UMass facing a daunting repair bill
Report says Amherst needs an extra $1.8b
The University of Massachusetts at Amherst, already in the middle of a building boom, still needs an additional $1.8 billion in the next decade and beyond to keep aging buildings in shape, to add new facilities, and to maintain its infrastructure, according to a report released yesterday.
Four years ago, UMass-Amherst began a $790 million building effort. This year, five new residence halls opened, along with two renovated dining halls. The state, UMass officials point out, has covered only about 13 percent of the annual construction costs, forcing the university to rely on other money, such as student fees and bonds.
The daunting price tag for future building costs highlights the gravity of the state's lack of investment in public higher education, say university officials and a key lawmaker.
The report, prepared by UMass, states that half of the 140 academic and administrative buildings at UMass-Amherst require immediate attention for various problems, including leaky roofs, malfunctioning heating systems, and out-dated laboratories and classrooms.
The deteriorating facilities, university officials say, are impeding the ability of UMass-Amherst to draw top professors and students as it tries to establish itself as one of the leading public university flagships in the country. Many of its classrooms are a relic of another age with professors relying on chalkboards instead of multimedia slide shows and other high-tech gadgets.
"It takes an enormous amount of money to keep the campus in good shape," said James Cahill, the university's director of facilities and campus planning who coauthored the report. "The capital needs are huge."
The report was done to plan for future funding requests from the state and to prioritize needs. University administrators, working with the consulting firm Sightlines Facilities Asset Advisors, examined 6.5 million square feet of building space. About 1 million square feet studied was built before World War II.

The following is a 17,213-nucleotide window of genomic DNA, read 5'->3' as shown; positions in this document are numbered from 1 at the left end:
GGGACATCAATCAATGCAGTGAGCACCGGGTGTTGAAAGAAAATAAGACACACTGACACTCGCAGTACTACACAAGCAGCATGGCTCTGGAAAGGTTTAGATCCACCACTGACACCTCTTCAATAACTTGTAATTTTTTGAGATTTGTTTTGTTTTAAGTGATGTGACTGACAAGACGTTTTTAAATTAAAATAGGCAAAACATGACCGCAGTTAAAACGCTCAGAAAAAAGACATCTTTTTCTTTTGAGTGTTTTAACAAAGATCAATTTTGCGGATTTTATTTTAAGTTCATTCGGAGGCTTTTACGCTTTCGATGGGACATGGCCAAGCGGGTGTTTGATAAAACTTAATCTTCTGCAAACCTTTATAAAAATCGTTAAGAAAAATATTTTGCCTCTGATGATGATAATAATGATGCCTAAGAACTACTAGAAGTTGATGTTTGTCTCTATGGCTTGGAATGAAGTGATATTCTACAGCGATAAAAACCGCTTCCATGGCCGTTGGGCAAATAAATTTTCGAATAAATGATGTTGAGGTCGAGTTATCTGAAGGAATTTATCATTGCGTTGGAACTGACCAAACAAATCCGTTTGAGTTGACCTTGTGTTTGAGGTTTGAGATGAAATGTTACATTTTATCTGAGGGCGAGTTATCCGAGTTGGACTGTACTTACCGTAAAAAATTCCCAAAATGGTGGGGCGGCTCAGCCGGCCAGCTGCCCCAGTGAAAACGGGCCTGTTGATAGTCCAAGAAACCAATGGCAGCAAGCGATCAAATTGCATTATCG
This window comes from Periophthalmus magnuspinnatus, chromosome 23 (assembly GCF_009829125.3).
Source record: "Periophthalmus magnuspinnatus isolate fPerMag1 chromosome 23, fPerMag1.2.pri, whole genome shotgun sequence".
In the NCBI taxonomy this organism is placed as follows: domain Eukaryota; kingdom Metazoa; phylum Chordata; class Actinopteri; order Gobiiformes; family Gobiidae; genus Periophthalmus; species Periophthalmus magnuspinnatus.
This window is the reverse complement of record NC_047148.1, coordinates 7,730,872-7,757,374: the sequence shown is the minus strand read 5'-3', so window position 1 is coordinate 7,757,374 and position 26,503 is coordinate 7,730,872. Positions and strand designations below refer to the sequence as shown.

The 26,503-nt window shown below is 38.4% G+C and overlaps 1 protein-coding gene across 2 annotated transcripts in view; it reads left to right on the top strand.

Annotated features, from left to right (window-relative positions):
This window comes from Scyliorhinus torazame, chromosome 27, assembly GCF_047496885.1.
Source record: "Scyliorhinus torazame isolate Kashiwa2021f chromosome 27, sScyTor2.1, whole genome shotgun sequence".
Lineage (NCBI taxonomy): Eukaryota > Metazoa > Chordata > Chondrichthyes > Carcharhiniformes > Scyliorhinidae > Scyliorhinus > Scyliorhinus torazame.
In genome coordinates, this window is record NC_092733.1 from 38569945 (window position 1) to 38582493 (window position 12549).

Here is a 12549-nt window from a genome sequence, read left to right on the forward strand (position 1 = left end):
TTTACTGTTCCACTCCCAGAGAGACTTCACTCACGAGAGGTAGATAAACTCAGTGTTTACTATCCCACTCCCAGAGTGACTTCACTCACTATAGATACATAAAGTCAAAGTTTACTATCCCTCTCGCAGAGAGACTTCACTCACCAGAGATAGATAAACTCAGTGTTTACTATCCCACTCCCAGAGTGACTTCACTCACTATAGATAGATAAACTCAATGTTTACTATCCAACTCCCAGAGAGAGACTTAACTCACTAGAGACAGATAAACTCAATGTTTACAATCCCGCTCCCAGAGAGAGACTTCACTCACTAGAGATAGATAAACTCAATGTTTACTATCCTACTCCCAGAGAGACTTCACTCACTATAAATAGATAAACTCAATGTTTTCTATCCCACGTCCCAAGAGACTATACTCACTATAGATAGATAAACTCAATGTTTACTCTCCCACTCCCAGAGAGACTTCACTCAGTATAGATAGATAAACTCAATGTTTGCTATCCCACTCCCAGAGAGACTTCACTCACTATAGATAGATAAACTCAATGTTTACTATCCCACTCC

The report is considered the most comprehensive review of campus buildings, university officials said.
The report categorizes buildings in terms of whether they should be maintained, renovated, or demolished.
"It gives us a good road map of what needs to be done," said Jack Wilson, president of UMass.
In its review of building conditions, the report identified:
Sixteen buildings for demolition or replacement. The student union, which could cost $61.5 million, was included in the group.
Twenty-eight buildings in need of general maintenance or renovation. The 35-year-old Fine Arts Center, for example, needs $40 million to renovate performance spaces and other areas, while the 47-year-old Morrill Science Center requires $84 million in repairs and lab improvements.
Seventeen buildings in almost mint condition, including two engineering buildings, the Mullins Center, and the heating plant.
As a part of the $1.8 billion needed over the next decade, the report said $833 million needs to be spent over the next five years, on top of what the university is already spending.
State Senator Robert O'Leary, Democrat of Barnstable and chairman of the Joint Committee on Higher Education, said he is hopeful the state will kick in some extra money.
"Public higher education has been badly under financed for a decade," he said. "This report just cries out there is a need for money."
The report about UMass- Amherst was issued as Governor Deval Patrick is devising a capital improve ment plan for the state's 29 campuses over the next five years. Public higher education officials expect the governor to present the plan to the Legislature in the next few months.
Wilson, who oversees the system's five campuses, lobbied the Legislature yesterday for $800 million for the next five years, of which half would go to UMass- Amherst.
The $800 million is among $2.1 billion in improvements identified for the system. The system will rely on campus funds to come up with $700 million, while the balance will have to be covered through fund-raising, federal research grants, and other sources, Wilson said.
With the system requiring so much, UMass-Boston has abandoned plans to reopen its underground parking garage, because repairs would cost $150 million.
But the university is seeking some money for repairs to the garage, because it serves as the foundation for most campus buildings.
Over the last seven years, the university system has spent $1.3 billion on capital projects.